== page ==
Photo Apr 30, 10 02 36 AM.jpg

the Icons

Ancient icons of saints portray everyone as old, white, expressionless, and hard to tell apart. I believe these pieces of Church imagery can turn modern-thinking people away from the influences of the saints, and even the Church itself.  

My goal was to re-imagine these extraordinary people as modern, everyday humans... because that is exactly what they were, and they remind us of ourselves. They show us that we can all be saints just like them.  

The saints were hopeless, spunky, terrified, lonely, individualistic, rebellious, progressive, loving, ambitious, counter-cultural, or boisterous outcasts and sinners who reached beyond themselves and made the world and themselves so much better. 

In these paintings, I have tried to make a point to prove that fact. I have corrected ethnicities to show the Church’s more widespread, though hidden, diversity. I have given each a character or personality and a real human expression. I have given each a style and a modern twist.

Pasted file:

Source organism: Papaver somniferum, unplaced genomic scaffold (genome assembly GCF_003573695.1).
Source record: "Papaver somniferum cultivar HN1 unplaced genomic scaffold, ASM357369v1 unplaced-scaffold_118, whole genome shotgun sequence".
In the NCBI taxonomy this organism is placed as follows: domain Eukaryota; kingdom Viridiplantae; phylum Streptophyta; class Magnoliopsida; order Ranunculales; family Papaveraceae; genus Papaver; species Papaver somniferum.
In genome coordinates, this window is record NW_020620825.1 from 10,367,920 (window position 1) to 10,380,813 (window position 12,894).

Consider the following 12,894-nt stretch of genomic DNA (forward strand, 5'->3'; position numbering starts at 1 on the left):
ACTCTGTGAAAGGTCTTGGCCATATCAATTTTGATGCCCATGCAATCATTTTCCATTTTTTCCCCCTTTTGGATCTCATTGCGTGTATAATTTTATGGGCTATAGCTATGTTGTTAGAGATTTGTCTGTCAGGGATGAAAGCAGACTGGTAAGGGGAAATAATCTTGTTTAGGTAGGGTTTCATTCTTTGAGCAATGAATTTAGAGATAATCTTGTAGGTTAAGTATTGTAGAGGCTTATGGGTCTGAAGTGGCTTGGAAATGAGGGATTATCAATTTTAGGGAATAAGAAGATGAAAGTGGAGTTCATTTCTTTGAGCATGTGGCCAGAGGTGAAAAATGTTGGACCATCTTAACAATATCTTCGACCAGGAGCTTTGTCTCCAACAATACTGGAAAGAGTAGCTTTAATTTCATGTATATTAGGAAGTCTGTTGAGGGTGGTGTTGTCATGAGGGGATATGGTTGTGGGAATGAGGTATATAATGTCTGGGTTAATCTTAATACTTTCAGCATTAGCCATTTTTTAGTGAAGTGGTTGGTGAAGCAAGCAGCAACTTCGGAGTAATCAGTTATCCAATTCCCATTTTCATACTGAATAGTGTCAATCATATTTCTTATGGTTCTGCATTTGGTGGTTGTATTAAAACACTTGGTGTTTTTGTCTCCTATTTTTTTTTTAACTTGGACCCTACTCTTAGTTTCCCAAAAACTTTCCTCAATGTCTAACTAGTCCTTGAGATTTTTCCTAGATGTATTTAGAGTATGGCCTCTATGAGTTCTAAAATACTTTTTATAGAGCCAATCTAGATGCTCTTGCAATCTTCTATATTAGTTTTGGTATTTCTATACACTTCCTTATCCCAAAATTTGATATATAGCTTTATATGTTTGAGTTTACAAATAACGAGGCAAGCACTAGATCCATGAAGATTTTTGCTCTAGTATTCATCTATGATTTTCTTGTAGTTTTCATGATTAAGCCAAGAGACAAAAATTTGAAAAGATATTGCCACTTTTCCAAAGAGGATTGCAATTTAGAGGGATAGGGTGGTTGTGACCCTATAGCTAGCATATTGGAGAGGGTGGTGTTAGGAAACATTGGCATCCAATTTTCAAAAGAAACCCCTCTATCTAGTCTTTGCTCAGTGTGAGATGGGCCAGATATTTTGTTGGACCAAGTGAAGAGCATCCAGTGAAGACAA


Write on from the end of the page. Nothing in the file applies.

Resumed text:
To further this notion of extraordinary coming from ordinary, I have painted each on a discarded or thrifted piece of wood. Much like the saints, each plaque once forgotten was transformed and is now revered. 

About

I am a recent graduate of the Columbus College of Art & Design with a degree in Interior Architecture and Design with a focus in exhibit and set design. I live in Columbus, Ohio, and take much of my creative inspiration from this city. I am a self-taught painter and The Saints are my first fully-realized project. With any free time I have between running and creating The Modern Saints and also curating at another job, I also write, travel, research, and create in other mediums. I have passions for history, all kinds of food and the eating of food, dancing, Kit-Kat Clocks, cheese, vintage anything, loud music and concerts, plants, and badminton. I am definitely not a morning person.  

Gracie

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